DESCRIPTION (provided by the applicant): Labor and delivery units are high-risk, high-cost environments in which decisions, mistakes, and delays can have tragic consequences. In our nation's rural hospitals, staff must possess the skills and resources needed to manage obstetric emergencies despite the infrequency of these events. The goal of this project is to bring simulation technology and team performance training, proven in aviation, the military, anesthesia, and other limited areas of medicine, to improve the process of obstetric care and promote safety in rural communities. More than 75 infants die each day in the United States. JCAHO estimates that 2/3 of cases of neonatal death or permanent disability during childbirth are attributable to human factors such as communication errors and almost half due to issues of staff competency. Rural hospitals with limited resources and few providers face considerable challenges in providing emergency obstetric services as required by the Emergency Medical Treatment and Labor Act (EMTALA). This demanding structure requiring nurses and support staff to maintain skill levels and clinical competency in obstetrics despite limited hands-on experience, offers the ideal setting to improve safety through obstetric team simulations. Crew resource management (CRM) (AHRQ Evidence Report number 43, Chapter 44) and medical simulations (AHRQ Evidence Report number 43, Chapter 45), have been recommended by the IOM, JCAHO, and AHRQ as safe practice interventions to reduce errors and risks associated with the process of care. This proposal combines crew resource management and simulation expertise from NASA and the U.S. military, educational and research expertise from academia, and the safety focus of all three to bring simulations where they are desperately needed: to the frontline of clinical care in rural America. Specifically, we aim to test whether simulation of obstetric emergencies and team performance training (CRM) will improve the process of care and patient safety in rural hospital settings through the following AIMS: I. Develop and test standardized Curricula for simulated Obstetric emergency Response Drills & Safety-CORDS II. Implement and evaluate CORDS in rural settings III. Explore the ability of IT to create a statewide safety culture and to expand the reach of simulations. The results of this project will: 1) provide a toolkit that can be used across the country to improve the process of care and promote safety, 2) demonstrate how to use IT and simulated education to support a statewide safety culture and 3) model how to utilize and evaluate the effectiveness of simulations to maintain technical skill levels and enhance the process of care and safety in rural healthcare systems.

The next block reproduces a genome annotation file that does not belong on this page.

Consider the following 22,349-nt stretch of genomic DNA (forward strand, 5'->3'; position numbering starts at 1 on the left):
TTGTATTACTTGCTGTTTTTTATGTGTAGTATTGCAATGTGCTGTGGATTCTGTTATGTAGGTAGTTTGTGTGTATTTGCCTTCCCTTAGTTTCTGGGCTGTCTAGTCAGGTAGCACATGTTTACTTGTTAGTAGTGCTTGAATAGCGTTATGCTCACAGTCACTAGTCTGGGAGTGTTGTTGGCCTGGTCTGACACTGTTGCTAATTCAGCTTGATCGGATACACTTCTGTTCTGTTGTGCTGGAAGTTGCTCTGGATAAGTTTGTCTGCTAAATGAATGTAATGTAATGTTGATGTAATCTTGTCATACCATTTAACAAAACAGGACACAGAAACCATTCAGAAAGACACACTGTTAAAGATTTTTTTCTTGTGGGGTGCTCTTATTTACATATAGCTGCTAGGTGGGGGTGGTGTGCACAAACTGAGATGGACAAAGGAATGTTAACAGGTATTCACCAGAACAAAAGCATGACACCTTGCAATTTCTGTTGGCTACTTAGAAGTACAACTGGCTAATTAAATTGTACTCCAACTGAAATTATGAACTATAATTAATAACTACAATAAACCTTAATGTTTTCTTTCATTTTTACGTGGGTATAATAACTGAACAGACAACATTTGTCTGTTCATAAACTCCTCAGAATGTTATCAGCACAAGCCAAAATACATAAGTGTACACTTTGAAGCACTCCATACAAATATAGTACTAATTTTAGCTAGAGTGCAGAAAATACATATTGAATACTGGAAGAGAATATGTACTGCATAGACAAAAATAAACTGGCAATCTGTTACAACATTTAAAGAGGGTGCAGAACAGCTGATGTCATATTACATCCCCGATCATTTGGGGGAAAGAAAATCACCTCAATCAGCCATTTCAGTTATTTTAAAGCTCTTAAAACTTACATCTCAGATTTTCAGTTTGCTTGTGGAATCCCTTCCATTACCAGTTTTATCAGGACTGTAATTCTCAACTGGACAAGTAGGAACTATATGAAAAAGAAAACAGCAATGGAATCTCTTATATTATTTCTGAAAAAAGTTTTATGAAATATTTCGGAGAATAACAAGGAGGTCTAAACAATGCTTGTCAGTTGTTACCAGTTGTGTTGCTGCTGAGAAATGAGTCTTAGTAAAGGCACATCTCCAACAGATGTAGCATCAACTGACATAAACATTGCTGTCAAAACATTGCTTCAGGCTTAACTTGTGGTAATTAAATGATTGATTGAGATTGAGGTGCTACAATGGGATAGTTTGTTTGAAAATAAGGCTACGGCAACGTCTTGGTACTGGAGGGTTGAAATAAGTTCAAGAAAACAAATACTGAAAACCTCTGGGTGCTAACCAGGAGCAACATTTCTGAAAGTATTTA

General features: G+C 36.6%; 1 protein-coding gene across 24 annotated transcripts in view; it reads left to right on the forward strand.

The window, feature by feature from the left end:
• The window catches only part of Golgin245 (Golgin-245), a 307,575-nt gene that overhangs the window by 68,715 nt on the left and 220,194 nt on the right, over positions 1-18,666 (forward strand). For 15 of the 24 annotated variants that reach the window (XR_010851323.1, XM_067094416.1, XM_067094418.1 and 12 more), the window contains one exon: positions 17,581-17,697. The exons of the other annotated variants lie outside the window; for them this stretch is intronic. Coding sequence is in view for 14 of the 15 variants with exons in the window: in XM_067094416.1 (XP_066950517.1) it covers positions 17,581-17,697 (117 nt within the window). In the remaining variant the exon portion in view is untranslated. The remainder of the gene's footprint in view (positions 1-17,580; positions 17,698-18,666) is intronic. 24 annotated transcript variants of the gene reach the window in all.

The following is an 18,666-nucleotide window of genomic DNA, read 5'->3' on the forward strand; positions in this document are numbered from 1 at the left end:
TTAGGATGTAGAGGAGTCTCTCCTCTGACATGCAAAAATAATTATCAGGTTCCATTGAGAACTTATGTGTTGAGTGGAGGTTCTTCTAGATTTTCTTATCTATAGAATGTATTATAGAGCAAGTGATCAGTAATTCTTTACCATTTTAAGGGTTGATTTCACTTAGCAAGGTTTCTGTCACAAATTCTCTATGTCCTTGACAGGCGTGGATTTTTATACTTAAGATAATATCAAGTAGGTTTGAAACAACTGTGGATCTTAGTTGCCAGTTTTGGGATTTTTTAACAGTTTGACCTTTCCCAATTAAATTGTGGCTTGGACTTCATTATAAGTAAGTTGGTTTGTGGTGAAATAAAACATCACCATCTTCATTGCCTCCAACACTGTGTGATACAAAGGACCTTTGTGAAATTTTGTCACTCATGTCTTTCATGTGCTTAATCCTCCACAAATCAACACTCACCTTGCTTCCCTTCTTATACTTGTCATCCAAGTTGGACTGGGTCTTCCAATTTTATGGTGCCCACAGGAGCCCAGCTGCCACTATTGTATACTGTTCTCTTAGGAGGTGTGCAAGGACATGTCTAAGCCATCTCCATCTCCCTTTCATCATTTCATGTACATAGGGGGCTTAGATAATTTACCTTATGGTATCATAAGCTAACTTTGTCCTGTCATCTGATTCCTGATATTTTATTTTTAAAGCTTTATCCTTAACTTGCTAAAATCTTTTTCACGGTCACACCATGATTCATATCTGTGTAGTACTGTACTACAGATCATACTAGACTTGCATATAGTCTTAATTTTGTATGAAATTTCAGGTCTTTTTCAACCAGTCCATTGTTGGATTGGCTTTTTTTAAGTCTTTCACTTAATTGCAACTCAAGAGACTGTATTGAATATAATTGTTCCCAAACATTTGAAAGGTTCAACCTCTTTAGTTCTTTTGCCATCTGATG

|Effective start/end date||9/1/05 → 6/30/09|
- National Institutes of Health
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